This is the final article in a three-part series profiling Carol Sawdye, recently named CFO at PricewaterhouseCoopers. Part 1 focused on her move 12 years ago from PwC to become finance chief at Skadden Arps Slate Meagher & Flom, the world’s biggest law firm. Part 2 followed her to her next job heading finance at the National Basketball Assn.
In the summer of 2012, Carol Sawdye was once again contemplating a career move. The main projects she had been working on for two years as CFO of the National Basketball Assn., related to the league’s collective-bargaining negotiations with its players, were finished. Exciting as those projects were, she didn’t see that she had growth potential in the organization.
Sawdye was mulling what other kinds of opportunities she could find in the media and entertainment field, which had been a career-long passion, when she got a call from Bob Moritz, the U.S. chairman of PwC.
A call from Moritz wasn’t unusual. The two were close, having started working together at PwC on the same day in 1985 as new college graduates. But the reason for the call caught her off guard: would she like to come back to the firm where she worked as an auditor and partner until 2001, this time as the firm’s CFO?
“My first thought was that I couldn’t imagine doing that,” says Sawdye. “I was biased in that I didn’t want to go back to that culture.”
In the classic professional-services-firm model, retaining a large percentage of new hires long enough for them to become partners was not a goal. The firms’ economics wouldn’t work if the ratio of partners to staff were too high. Turnover was always rampant, as the firms’ modus operandi was to “burn and churn,” heaping long hours and much stress on their young workers.
But at the major professional-services firms like PwC, that attitude underwent change in the 11 years Sawdye was away working at other jobs. It’s no secret that the firms have been greatly challenged in recent years to hire enough graduates to best serve all their clients. As long ago as 2008, CFO published a lengthy article in which the seven largest public accounting firms all positioned themselves as having become flexible on working hours and far more employee-friendly.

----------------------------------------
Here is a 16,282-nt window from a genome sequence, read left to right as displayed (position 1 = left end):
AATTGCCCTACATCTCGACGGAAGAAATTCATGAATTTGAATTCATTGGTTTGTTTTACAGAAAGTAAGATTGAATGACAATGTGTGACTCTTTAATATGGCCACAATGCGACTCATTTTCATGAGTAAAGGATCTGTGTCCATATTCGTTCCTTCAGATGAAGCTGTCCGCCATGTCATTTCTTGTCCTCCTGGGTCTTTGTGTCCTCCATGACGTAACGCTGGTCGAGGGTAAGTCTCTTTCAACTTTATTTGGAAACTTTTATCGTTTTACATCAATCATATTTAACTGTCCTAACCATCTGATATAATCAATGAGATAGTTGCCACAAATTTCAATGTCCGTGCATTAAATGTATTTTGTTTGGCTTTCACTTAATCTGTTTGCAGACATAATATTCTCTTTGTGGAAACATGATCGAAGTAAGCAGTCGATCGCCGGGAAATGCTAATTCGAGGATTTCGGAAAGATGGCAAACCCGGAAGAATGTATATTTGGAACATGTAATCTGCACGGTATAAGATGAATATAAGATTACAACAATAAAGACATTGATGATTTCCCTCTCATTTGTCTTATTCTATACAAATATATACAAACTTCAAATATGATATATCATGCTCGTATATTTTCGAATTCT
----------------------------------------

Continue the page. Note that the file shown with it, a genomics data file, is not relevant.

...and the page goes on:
Moritz’s pitch to Sawdye rested heavily on an assurance that not only had the firm’s culture changed, but that he wanted it to change a lot more.
As was the case when Sawdye left PwC to become CFO at law firm Skadden Arps, the job offer prompted a lot of soul-searching. “If I took this job, it would mean I wasn’t going to pursue entertainment and media anymore,” she says. But her introspection and her talks with Moritz led her to a realization that what she was best at doing was managing professional-services firms.
“The opportunity to be the CFO of PwC was compelling, especially coming at a time when [it] had a tremendous leadership team,” Sawdye says. “Bob had a real vision for the firm, and I saw that we could be both the best at client service and the best to our people.” She accepted the job.
Since she rejoined the firm last October, she’s devoted more than half her time to “an enormous, multiyear global-transformation project.” It is partly about upgrading and standardizing the technology tools at the disposal of partners and staff, and generally standardizing service delivery and support practices around the world.
It’s also partly about continuing the process of unlocking the old high-turnover model so as to improve client-service delivery. One way to do that and keep the firm economically sound is to promote the idea of part-time professionals, some of whom, for personal reasons, may have little or no interest in being a partner.